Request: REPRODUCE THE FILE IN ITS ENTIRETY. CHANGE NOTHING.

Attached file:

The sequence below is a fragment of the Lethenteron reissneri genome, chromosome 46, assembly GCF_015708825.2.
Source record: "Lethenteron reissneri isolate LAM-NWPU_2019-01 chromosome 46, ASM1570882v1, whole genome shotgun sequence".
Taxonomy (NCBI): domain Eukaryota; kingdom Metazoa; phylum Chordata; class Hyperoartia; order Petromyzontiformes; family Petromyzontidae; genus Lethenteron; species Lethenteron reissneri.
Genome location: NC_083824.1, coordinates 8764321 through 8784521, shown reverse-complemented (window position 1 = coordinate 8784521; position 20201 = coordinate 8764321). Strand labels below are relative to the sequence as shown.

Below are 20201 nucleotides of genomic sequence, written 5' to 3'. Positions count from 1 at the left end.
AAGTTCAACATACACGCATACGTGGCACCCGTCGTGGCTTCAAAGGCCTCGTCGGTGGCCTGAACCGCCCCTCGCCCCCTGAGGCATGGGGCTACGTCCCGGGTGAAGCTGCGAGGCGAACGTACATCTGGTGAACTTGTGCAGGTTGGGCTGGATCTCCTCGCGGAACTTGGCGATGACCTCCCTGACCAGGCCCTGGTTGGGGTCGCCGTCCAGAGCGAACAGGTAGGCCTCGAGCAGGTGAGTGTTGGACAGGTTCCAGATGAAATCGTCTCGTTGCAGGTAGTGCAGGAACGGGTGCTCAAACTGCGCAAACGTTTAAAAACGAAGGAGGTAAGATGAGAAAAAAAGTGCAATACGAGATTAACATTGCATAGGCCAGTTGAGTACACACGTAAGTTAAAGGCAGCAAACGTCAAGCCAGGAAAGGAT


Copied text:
The sequence below is a fragment of the Lethenteron reissneri genome, chromosome 46, assembly GCF_015708825.2.
Source record: "Lethenteron reissneri isolate LAM-NWPU_2019-01 chromosome 46, ASM1570882v1, whole genome shotgun sequence".
Taxonomy (NCBI): domain Eukaryota; kingdom Metazoa; phylum Chordata; class Hyperoartia; order Petromyzontiformes; family Petromyzontidae; genus Lethenteron; species Lethenteron reissneri.
Genome location: NC_083824.1, coordinates 8764321 through 8784521, shown reverse-complemented (window position 1 = coordinate 8784521; position 20201 = coordinate 8764321). Strand labels below are relative to the sequence as shown.

Below are 20201 nucleotides of genomic sequence, written 5' to 3'. Positions count from 1 at the left end.
AAGTTCAACATACACGCATACGTGGCACCCGTCGTGGCTTCAAAGGCCTCGTCGGTGGCCTGAACCGCCCCTCGCCCCCTGAGGCATGGGGCTACGTCCCGGGTGAAGCTGCGAGGCGAACGTACATCTGGTGAACTTGTGCAGGTTGGGCTGGATCTCCTCGCGGAACTTGGCGATGACCTCCCTGACCAGGCCCTGGTTGGGGTCGCCGTCCAGAGCGAACAGGTAGGCCTCGAGCAGGTGAGTGTTGGACAGGTTCCAGATGAAATCGTCTCGTTGCAGGTAGTGCAGGAACGGGTGCTCAAACTGCGCAAACGTTTAAAAACGAAGGAGGTAAGATGAGAAAAAAAGTGCAATACGAGATTAACATTGCATAGGCCAGTTGAGTACACACGTAAGTTAAAGGCAGCAAACGTCAAGCCAGGAAAGGAT